Every inhale activates the sympathetic branch, and every exhale activates the parasympathetic. You know this experientially. Let’s say you open a closet, and a broom falls out and scares you. What do you immediately and unconsciously do? You gasp, which is a rapid, sharp inhale, preparing your body to fight or flee. When you realize it was just a broom and there is no threat, what do you do? You sigh, which is a deep exhale, activating the parasympathetic branch to re-regulate yourself out of fight/flight and into calm coherence.


HRV training uses real time biometric readouts of your heart rate to give you feedback (biofeedback), and using the breath as the mechanism over which you have conscious control, you can reactivate your parasympathetic branch and restore balance.


HRV training can generally be done with an at home device for 10-30 minutes a day.




Cold Showers

It may sound counterintuitive to use cold showers to treat a problem where you feel cold all of the time. However, if we understand the physiology of stress, and the physiology of what happens when your body adjusts to the cold water, it becomes clear that the latter is the diametric opposite of the former.


When cold water first hits your body (be it jumping into the ocean or turning the shower cold) your automatic reaction is to gasp. This is the same gasp that happens when the broom falls out of the closet in the example above: your body rapidly shifts to sympathetic arousal because, as it senses cold at a temperature which is not long-term sustainable, your body needs to protect the vital organs. So what does it do? It shunts the blood from the extremities to the trunk and core. Sound familiar? This is the exact same physiologic response your body has when in any stressful situation, whether it be exposure to cold water, confronted by a lion, or sitting anxiously on your couch.


Once exposed to the cold water and after the initial gasp, your body will naturally hyperventilate (this is the same thing that happens during a panic attack). We can think of this as an intentional induction of the stress response. This provides the opportunity to train resiliency into your nervous system, by consciously restoring balance in the face of an external stressor. We do this by controlling the breath.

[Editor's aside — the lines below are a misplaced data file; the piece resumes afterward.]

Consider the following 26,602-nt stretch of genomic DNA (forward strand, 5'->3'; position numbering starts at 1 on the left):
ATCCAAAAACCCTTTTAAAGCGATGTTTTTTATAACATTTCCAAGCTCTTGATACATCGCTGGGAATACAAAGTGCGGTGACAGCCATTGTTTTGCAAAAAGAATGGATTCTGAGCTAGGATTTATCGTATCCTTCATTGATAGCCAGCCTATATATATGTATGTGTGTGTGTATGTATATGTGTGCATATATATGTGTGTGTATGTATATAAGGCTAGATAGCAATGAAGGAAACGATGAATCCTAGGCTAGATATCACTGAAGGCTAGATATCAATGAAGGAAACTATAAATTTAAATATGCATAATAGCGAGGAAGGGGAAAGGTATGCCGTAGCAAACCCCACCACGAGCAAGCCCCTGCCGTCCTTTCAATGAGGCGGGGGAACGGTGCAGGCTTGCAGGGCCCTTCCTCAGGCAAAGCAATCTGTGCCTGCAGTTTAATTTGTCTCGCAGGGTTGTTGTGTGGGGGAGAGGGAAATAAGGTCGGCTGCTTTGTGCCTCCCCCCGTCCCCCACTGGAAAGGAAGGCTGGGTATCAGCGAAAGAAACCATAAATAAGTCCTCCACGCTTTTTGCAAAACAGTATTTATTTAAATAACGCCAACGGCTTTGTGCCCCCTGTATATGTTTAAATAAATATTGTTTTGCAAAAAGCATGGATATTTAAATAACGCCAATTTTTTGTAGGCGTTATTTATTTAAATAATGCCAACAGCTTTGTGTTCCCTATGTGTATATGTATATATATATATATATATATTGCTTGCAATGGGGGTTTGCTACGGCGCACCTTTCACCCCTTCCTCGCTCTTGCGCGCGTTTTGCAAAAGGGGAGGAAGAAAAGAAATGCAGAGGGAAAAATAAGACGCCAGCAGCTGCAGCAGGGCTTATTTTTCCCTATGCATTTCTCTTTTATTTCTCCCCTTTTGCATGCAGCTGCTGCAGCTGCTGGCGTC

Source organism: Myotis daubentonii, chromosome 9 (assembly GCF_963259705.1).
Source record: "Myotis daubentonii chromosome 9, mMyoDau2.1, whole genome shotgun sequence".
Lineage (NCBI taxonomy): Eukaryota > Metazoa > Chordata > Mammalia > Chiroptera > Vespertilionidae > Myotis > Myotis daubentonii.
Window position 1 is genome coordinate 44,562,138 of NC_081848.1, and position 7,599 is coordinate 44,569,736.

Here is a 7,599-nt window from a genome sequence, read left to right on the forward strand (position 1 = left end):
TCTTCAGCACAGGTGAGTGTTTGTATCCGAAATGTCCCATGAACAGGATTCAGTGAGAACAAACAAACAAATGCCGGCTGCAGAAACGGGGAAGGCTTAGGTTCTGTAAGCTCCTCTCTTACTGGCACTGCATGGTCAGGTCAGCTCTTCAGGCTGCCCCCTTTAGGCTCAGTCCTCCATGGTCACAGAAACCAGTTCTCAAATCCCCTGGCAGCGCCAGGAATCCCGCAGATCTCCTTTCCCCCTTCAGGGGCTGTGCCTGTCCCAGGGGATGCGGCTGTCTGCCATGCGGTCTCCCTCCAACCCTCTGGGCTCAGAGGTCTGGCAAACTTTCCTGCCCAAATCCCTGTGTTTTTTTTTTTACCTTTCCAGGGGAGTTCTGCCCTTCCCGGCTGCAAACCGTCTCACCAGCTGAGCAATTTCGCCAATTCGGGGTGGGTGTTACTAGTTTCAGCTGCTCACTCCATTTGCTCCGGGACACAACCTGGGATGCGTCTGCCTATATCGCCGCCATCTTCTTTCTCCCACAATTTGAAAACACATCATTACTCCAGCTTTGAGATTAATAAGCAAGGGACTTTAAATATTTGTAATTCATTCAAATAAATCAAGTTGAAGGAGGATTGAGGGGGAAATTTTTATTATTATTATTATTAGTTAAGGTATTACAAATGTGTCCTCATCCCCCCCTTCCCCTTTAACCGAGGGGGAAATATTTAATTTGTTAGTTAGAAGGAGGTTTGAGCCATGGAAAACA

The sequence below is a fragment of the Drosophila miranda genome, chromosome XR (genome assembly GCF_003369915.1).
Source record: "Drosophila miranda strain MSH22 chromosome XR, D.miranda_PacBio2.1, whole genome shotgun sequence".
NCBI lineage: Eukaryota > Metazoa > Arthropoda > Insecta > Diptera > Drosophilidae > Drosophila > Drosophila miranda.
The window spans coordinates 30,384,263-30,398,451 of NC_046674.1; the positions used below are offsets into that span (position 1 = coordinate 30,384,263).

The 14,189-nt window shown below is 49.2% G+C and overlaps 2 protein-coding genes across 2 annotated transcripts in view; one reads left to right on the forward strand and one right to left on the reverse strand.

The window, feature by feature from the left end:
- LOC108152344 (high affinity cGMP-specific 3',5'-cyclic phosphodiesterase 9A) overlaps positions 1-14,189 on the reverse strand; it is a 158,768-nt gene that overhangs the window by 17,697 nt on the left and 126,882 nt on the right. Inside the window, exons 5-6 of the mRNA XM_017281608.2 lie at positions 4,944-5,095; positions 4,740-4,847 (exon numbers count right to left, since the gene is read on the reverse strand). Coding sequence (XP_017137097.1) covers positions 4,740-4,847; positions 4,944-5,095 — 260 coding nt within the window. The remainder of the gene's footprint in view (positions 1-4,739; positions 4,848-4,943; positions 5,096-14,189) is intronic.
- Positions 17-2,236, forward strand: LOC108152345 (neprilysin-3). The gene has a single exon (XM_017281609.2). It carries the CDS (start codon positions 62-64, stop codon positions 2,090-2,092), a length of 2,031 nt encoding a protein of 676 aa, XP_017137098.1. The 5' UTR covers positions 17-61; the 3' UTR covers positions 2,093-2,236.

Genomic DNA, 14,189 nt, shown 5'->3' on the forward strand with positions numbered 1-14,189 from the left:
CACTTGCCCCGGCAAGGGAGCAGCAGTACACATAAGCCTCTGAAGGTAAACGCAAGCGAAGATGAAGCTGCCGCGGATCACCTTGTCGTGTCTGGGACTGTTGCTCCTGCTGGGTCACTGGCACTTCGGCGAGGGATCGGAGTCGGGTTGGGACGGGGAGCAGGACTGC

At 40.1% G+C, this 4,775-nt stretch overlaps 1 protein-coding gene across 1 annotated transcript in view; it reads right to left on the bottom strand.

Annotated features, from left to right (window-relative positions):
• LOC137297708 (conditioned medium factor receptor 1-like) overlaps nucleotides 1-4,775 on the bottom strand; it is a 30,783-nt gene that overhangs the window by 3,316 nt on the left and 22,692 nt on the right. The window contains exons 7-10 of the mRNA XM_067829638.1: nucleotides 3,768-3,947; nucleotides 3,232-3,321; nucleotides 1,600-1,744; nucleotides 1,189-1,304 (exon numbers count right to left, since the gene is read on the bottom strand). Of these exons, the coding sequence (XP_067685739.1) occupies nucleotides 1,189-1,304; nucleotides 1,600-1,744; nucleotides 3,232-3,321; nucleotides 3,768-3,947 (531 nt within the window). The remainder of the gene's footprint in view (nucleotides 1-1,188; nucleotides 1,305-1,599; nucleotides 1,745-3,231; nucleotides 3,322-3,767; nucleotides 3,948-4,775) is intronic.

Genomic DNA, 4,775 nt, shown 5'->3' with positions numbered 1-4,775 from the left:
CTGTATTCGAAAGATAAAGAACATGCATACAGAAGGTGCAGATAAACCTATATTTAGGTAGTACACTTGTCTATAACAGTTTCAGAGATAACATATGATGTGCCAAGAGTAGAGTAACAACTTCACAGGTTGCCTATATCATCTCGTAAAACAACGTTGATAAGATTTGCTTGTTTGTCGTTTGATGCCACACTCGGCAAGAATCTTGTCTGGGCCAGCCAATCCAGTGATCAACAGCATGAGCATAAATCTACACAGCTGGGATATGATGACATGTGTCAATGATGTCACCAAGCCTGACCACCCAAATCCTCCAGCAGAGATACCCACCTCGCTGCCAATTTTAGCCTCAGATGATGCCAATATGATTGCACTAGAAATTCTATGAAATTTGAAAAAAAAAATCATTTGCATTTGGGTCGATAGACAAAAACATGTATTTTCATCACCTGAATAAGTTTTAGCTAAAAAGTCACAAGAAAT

After the initial few gasps, you can begin to slow and deepen your breaths, ideally using diaphragmatic or belly breathing (as opposed to thoracic or chest breathing). By diaphragmatically breathing at a slower rate, you are signaling to your nervous system that you are safe. After a short period of time, you cease to feel cold as your nervous system restores balance.


By doing this consistently, you are training yourself to be able to remain physiologically balanced after an initial shock. This has two effects. It raises your resiliency, meaning it becomes harder to shock your system, and it gives you the experience of consciously controlling or interacting with your nervous system. You can see how HRV training and cold water exposure are nice compliments to each other.



Niacin (flushing type)

Knowing that part of the physiology of stress is vasoconstriction, and in line with everything else I describe, it made sense to me to cause the opposite: vasodilation. Niacin is a vasodilator. This means it causes your blood vessels to open up, allowing easier flow of blood.


I took the niacin every morning for 6 weeks. I took just enough to cause a slight flush feeling, but not too much that caused an intense heat flash. I discovered the right amount through a few days of trial and error.



Summary: Counteract the Physiology of Stress

The common theme in everything I described above is to counteract what happens in a physiologic stress state. The reason I did that was because I understood that the cluster of symptoms described by Raynaud's Syndrome are the same as described by the physiology of stress.


HRV biofeedback training allowed me to restore sympathetic/parasympathetic balance. Cold showers helped me strengthen and make more resilient my nervous system by artificially introducing an external stressor and overcoming it. Niacin directly counteracted the vasoconstriction my body was habituated into, and done while working with my nervous system in the two aforementioned ways allowed an overall reset.